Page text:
|07-11-03: Flood cleanup under way
|By SEAN RICE
The Daily Standard
Floodwaters have begun to recede and the weather report looks clear
through the weekend. Now local officials say the recovery stages of the Independence Day
flood are beginning.
The American Red Cross counted 408 homes that were damaged as a result
of nearly a week of rain in Mercer County. So far, the agency reports 10 homes and 25
mobile homes were destroyed; 42 homes and 10 mobile homes sustained major damage; and 250
homes and 71 mobile homes sustained minor damage.
The emergency response team of government officials from around the
county gathered again this morning at the emergency operations center in Celina to
coordinate the start of what could be a long recovery and cleanup period.
Karl Kaiser, director of Mercer County's emergency management agency,
said this morning that the county has more damage than expected, especially in mobile
homes. And the number of damaged homes is sure to rise as they are reported.
"There's sufficient damage out there and I feel very confident
we're going to be able to get a lot of help for the people," Kaiser said.
The help available comes in the form of volunteer laborers to help
remove sandbags and clean up properties, food and monetary assistance from the Red Cross,
advice and services from the county health and solid waste departments, and monetary
assistance from a myriad of government sources.
The heath department is offering advice to disinfect water wells and
prevent mosquitoes and can issue tetanus shots to injured workers. The county solid waste
department is setting up dumpsters for damaged household items such as rugs and drywall,
and a hazardous waste day has been set for July 19 at the Mercer County Fairgrounds.
As a result of Gov. Bob Taft's declaration of an emergency state in
Mercer and surrounding counties, and inspections by the Federal Emergency Management
Agency (FEMA) and the federal Small Business Administration (SBA), several emergency
funding routes have opened.
Kaiser said he is confident SBA funding will be available, which can be
used for businesses and residents. If a federal disaster designation is given by President
George W. Bush, Individual Family Grants (IFG) will become available. If not, the state
has IFG money to disperse, Kaiser said.
Money may also become available from the Farm Service Agency and Mercer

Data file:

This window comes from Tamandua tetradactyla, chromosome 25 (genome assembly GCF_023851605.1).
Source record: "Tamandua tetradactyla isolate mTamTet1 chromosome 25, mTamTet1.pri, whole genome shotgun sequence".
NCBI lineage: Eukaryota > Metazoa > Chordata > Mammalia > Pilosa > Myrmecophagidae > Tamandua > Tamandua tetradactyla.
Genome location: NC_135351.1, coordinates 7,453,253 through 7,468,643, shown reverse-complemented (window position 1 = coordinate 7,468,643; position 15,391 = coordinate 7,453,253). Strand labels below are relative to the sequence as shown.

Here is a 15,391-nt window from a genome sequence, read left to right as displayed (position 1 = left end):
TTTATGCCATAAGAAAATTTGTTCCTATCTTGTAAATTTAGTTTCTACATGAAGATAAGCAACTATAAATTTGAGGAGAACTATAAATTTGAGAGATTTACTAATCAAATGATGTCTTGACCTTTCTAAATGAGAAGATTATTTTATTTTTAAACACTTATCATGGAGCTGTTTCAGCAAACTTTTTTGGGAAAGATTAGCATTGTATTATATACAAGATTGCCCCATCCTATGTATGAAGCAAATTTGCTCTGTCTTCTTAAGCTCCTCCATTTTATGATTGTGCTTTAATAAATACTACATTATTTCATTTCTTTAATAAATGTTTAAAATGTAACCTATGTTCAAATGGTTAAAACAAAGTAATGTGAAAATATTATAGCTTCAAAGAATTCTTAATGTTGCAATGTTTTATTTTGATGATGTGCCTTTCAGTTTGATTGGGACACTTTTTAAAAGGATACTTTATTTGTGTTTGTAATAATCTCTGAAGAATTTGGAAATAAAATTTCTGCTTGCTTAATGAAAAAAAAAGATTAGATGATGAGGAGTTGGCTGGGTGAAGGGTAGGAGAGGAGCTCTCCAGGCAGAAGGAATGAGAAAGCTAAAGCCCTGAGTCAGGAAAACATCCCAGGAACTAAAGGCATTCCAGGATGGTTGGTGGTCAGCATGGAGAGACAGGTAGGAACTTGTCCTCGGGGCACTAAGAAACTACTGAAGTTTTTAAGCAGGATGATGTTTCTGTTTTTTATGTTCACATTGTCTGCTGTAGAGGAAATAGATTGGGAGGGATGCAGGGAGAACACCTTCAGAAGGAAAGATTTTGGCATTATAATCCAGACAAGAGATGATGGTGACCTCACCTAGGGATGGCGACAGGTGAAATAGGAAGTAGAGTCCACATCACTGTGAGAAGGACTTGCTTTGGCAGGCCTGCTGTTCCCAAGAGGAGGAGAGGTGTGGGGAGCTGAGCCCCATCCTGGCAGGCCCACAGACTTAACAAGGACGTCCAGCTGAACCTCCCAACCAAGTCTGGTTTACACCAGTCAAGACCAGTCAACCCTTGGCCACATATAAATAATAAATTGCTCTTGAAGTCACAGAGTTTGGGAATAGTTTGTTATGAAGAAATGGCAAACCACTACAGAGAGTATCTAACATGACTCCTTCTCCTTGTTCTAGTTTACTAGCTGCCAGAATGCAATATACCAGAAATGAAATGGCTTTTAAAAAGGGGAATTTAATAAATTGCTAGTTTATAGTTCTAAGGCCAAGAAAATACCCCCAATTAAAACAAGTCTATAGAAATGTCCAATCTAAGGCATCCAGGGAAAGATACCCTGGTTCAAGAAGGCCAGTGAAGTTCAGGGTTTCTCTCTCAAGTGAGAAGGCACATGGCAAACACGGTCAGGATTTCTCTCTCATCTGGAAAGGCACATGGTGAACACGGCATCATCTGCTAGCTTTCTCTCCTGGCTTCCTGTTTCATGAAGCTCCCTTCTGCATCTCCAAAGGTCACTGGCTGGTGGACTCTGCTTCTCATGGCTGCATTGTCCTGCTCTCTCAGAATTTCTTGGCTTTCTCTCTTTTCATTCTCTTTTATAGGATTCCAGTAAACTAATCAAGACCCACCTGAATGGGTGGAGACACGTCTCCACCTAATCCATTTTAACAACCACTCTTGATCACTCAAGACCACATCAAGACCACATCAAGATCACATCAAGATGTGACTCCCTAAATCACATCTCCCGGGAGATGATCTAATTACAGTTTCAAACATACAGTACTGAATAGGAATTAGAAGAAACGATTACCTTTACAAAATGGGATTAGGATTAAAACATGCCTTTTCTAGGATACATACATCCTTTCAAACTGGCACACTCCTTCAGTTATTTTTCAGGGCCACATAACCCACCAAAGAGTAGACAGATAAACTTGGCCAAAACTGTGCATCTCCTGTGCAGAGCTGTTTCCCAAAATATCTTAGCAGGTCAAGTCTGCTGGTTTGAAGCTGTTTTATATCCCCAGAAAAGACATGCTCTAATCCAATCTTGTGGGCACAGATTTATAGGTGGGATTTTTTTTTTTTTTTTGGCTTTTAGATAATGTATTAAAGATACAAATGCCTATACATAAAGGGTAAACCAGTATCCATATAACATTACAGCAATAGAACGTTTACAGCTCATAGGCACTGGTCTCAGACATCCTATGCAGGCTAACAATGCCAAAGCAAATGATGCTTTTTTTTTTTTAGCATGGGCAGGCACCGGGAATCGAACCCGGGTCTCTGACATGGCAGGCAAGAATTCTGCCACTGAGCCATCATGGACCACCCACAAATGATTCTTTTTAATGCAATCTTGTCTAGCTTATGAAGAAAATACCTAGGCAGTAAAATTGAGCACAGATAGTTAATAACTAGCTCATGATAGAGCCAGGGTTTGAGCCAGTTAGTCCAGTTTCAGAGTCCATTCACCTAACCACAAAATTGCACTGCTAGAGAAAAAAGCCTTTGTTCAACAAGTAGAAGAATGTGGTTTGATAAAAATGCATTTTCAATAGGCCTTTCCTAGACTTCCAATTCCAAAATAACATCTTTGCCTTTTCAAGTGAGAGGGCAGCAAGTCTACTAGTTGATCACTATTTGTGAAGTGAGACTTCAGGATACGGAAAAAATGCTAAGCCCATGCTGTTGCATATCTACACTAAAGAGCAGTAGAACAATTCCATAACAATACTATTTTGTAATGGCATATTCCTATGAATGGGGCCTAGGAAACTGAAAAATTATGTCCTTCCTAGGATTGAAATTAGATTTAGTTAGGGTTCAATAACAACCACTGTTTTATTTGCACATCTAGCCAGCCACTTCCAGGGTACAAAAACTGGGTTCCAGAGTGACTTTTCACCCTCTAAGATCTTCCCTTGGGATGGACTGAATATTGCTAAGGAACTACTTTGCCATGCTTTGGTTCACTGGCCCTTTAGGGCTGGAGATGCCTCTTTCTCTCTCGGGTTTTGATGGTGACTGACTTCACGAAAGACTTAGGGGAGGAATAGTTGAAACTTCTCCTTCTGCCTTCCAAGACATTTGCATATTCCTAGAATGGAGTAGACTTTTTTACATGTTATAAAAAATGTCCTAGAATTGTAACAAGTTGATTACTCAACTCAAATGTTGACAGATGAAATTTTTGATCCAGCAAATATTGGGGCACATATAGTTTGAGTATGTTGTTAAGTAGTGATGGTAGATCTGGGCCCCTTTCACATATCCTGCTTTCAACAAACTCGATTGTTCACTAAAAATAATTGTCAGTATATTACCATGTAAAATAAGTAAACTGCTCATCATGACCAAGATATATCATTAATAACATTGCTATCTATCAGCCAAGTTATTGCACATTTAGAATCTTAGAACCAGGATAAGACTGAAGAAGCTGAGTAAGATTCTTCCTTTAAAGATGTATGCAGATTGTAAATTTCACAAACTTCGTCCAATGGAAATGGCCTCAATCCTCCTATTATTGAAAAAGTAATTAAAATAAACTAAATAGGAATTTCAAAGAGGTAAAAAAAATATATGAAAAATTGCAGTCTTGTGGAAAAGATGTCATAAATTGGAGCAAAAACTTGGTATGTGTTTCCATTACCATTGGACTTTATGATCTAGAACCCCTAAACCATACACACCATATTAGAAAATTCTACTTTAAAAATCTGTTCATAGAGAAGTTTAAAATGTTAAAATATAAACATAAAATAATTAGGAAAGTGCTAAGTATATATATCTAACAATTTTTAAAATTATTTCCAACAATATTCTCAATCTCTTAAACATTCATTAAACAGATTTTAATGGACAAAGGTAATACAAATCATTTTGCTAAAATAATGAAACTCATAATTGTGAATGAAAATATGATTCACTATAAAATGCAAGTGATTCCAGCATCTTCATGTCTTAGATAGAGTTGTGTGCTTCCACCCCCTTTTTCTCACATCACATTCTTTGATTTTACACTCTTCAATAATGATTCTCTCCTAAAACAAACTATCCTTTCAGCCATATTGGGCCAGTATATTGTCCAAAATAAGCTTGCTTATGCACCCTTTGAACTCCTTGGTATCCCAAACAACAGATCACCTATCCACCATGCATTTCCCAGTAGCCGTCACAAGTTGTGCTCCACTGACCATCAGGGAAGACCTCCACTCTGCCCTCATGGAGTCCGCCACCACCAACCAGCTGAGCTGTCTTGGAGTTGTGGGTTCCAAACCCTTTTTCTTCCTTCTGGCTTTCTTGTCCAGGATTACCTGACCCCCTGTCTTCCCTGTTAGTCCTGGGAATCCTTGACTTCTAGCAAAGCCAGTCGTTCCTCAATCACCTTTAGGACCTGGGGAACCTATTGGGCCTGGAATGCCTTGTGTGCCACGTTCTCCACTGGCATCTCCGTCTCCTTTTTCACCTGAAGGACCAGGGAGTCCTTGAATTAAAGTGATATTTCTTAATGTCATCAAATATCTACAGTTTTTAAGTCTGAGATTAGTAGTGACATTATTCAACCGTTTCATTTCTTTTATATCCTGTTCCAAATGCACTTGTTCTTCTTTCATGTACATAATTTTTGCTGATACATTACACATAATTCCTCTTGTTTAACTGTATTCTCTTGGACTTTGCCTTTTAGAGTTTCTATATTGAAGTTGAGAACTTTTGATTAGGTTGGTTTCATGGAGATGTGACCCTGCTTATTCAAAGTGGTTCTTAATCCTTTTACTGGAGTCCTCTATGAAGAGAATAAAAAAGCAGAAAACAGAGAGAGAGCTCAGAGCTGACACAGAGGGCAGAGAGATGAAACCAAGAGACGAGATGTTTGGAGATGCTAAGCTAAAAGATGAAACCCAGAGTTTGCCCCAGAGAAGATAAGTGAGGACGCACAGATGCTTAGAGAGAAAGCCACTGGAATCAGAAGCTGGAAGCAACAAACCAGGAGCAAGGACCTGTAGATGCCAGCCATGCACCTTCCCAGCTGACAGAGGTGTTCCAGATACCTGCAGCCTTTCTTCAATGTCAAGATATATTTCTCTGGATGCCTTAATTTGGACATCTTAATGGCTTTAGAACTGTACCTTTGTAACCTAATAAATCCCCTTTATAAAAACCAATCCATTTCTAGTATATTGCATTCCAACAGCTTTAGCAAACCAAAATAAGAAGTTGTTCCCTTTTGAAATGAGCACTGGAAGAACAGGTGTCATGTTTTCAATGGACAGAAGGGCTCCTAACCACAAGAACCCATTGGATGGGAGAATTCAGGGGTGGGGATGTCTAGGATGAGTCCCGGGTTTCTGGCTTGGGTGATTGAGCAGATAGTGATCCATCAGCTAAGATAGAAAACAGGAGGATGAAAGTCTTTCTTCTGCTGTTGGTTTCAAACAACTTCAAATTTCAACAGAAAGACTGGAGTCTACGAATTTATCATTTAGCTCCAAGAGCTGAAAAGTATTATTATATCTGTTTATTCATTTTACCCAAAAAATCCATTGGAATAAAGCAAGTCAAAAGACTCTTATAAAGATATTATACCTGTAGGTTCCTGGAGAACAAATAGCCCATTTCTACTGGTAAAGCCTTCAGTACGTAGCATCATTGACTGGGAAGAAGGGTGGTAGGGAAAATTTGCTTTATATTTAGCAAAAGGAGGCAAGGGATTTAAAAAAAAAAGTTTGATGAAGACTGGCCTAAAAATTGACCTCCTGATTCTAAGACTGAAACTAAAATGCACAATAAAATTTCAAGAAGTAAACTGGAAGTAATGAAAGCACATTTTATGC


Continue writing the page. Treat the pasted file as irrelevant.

County Community Development and Job and Family Services. Also, public assistance money
may become available for expenses incurred by governments and other public agencies, such
as fire departments.
"We were in a response phase, now we're in the recovery phase. And
the work has just begun," Kaiser said, adding that it could take weeks before any
funds are received.
The Red Cross is managing a donation fund to help local victims of the
flood, and checks can be made to the Mercer County Disaster Relief Fund.
Kaiser said his agency still needs detailed damage reports from local
governments and property owners to more accurately assess what amounts of assistance need
to be requested.
The Red Cross is set up in Celina High School and has food, water and
clean up kits ready to move.
Cases must be set up through the agency's disaster headquarters in
Falls Church, Va. by calling toll-free 1-866-GET-INFO. Nothing can be done for flood
victims until they have a case number.
The local worker in charge, Richard Baughman, said mobile food trucks
are also ready to roll.
"We have a semi truck full of gallon jugs of water, so let us know
where you need it," Baughman said.
For information regarding assistance or to report damage, contact the
emergency operations center at 419-586-4347. The center will be open from approximately 8
a.m. to 4 p.m. today and Saturday and noon to 4 p.m. Sunday. To contact the solid waste
department call 419-586-3695. The local number for the Red Cross is 419-586-8300 extension
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